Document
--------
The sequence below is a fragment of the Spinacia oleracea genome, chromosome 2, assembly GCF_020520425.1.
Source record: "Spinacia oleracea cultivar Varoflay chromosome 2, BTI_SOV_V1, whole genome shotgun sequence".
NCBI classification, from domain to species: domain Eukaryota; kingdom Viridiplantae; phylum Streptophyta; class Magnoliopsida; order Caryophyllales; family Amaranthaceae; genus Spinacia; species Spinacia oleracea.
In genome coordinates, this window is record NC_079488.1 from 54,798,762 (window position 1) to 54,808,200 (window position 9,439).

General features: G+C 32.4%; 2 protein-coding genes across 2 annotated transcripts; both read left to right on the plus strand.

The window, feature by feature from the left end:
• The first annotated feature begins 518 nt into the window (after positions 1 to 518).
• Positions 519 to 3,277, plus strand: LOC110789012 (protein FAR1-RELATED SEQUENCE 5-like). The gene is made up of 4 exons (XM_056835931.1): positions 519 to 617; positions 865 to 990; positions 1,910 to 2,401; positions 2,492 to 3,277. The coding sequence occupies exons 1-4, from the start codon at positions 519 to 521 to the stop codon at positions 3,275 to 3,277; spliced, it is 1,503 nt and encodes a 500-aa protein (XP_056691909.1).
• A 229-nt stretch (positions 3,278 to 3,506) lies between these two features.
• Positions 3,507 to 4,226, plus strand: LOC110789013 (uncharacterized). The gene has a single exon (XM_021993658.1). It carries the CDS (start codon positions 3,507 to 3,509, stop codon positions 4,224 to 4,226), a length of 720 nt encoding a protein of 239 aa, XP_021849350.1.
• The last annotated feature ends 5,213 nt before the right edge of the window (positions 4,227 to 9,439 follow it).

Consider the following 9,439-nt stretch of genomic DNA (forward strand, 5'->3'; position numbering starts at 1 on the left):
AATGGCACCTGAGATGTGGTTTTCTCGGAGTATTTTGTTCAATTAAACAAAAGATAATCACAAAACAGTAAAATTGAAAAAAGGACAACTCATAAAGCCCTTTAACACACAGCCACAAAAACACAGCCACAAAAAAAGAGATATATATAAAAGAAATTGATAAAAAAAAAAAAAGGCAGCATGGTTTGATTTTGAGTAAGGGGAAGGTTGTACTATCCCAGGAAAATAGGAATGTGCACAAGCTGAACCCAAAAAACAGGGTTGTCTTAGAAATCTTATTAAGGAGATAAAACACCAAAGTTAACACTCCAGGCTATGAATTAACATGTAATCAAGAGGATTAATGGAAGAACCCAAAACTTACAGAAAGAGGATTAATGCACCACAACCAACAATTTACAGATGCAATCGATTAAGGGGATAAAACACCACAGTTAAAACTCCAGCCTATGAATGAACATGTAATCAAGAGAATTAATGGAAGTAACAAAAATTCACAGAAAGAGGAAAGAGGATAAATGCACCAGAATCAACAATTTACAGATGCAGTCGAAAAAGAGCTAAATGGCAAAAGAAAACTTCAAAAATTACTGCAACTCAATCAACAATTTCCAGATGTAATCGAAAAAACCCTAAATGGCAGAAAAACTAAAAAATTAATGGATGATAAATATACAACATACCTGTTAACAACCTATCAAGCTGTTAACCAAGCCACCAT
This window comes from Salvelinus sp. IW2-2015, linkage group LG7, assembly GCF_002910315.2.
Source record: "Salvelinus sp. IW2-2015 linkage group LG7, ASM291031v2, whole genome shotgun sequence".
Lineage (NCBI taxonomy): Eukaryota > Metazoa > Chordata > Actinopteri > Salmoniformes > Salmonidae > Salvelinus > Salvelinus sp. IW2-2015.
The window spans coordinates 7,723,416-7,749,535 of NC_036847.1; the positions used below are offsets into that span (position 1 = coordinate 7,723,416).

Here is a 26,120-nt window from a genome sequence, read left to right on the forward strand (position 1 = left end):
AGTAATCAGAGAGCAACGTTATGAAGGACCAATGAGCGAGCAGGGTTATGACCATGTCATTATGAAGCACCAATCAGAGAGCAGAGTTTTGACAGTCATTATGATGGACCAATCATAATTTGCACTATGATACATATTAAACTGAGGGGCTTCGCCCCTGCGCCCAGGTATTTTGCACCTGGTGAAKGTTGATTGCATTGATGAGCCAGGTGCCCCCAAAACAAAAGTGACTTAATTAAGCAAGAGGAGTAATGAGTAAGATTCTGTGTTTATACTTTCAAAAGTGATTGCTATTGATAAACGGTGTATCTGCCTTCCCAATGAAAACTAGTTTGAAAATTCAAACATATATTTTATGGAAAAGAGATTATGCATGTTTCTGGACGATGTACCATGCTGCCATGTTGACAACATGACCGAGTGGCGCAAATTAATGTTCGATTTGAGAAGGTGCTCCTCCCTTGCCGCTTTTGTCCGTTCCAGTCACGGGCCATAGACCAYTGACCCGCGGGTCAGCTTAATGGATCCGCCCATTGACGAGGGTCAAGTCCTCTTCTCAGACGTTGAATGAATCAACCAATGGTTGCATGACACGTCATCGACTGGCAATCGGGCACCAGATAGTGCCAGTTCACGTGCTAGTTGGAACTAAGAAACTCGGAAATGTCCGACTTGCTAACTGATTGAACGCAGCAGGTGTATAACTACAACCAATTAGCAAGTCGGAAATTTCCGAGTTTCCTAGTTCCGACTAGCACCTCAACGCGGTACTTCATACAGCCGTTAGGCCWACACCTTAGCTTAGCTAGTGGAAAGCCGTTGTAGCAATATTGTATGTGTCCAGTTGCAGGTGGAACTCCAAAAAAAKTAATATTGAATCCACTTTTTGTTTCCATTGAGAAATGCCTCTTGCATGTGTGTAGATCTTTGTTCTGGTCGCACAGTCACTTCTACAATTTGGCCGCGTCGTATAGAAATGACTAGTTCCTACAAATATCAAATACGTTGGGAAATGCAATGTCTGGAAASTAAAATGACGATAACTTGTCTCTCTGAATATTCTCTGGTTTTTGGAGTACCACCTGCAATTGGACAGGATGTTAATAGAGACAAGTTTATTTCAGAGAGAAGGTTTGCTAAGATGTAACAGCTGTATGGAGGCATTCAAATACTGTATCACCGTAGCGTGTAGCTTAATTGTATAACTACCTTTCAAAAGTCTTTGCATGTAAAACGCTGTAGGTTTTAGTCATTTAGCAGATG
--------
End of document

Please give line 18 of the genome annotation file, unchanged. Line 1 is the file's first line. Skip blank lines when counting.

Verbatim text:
Here is a 26,120-nt window from a genome sequence, read left to right on the forward strand (position 1 = left end):